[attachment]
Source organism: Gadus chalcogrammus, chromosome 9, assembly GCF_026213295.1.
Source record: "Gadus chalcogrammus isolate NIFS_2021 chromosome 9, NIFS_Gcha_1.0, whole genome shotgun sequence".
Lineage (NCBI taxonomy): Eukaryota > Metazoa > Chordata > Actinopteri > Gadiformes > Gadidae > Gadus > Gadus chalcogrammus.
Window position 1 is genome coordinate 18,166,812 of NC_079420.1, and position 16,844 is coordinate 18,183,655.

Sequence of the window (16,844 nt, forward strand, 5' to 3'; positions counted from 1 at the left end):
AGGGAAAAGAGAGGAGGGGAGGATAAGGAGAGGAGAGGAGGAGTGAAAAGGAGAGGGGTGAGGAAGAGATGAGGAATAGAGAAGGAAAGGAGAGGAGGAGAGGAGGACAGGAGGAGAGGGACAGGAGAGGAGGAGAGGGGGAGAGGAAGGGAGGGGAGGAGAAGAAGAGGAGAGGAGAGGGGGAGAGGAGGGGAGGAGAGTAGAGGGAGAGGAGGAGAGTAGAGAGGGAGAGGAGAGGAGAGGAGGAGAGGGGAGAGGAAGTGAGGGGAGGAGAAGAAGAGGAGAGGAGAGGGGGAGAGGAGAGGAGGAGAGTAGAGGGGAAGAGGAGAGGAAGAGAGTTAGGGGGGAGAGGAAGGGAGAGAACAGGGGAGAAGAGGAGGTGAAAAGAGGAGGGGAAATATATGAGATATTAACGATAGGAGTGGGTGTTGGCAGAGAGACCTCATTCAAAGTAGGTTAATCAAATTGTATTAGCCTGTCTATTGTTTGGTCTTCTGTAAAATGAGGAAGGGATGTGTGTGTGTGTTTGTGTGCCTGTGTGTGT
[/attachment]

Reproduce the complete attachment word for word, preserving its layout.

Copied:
Source organism: Gadus chalcogrammus, chromosome 9, assembly GCF_026213295.1.
Source record: "Gadus chalcogrammus isolate NIFS_2021 chromosome 9, NIFS_Gcha_1.0, whole genome shotgun sequence".
Lineage (NCBI taxonomy): Eukaryota > Metazoa > Chordata > Actinopteri > Gadiformes > Gadidae > Gadus > Gadus chalcogrammus.
Window position 1 is genome coordinate 18,166,812 of NC_079420.1, and position 16,844 is coordinate 18,183,655.

Sequence of the window (16,844 nt, forward strand, 5' to 3'; positions counted from 1 at the left end):
AGGGAAAAGAGAGGAGGGGAGGATAAGGAGAGGAGAGGAGGAGTGAAAAGGAGAGGGGTGAGGAAGAGATGAGGAATAGAGAAGGAAAGGAGAGGAGGAGAGGAGGACAGGAGGAGAGGGACAGGAGAGGAGGAGAGGGGGAGAGGAAGGGAGGGGAGGAGAAGAAGAGGAGAGGAGAGGGGGAGAGGAGGGGAGGAGAGTAGAGGGAGAGGAGGAGAGTAGAGAGGGAGAGGAGAGGAGAGGAGGAGAGGGGAGAGGAAGTGAGGGGAGGAGAAGAAGAGGAGAGGAGAGGGGGAGAGGAGAGGAGGAGAGTAGAGGGGAAGAGGAGAGGAAGAGAGTTAGGGGGGAGAGGAAGGGAGAGAACAGGGGAGAAGAGGAGGTGAAAAGAGGAGGGGAAATATATGAGATATTAACGATAGGAGTGGGTGTTGGCAGAGAGACCTCATTCAAAGTAGGTTAATCAAATTGTATTAGCCTGTCTATTGTTTGGTCTTCTGTAAAATGAGGAAGGGATGTGTGTGTGTGTTTGTGTGCCTGTGTGTGT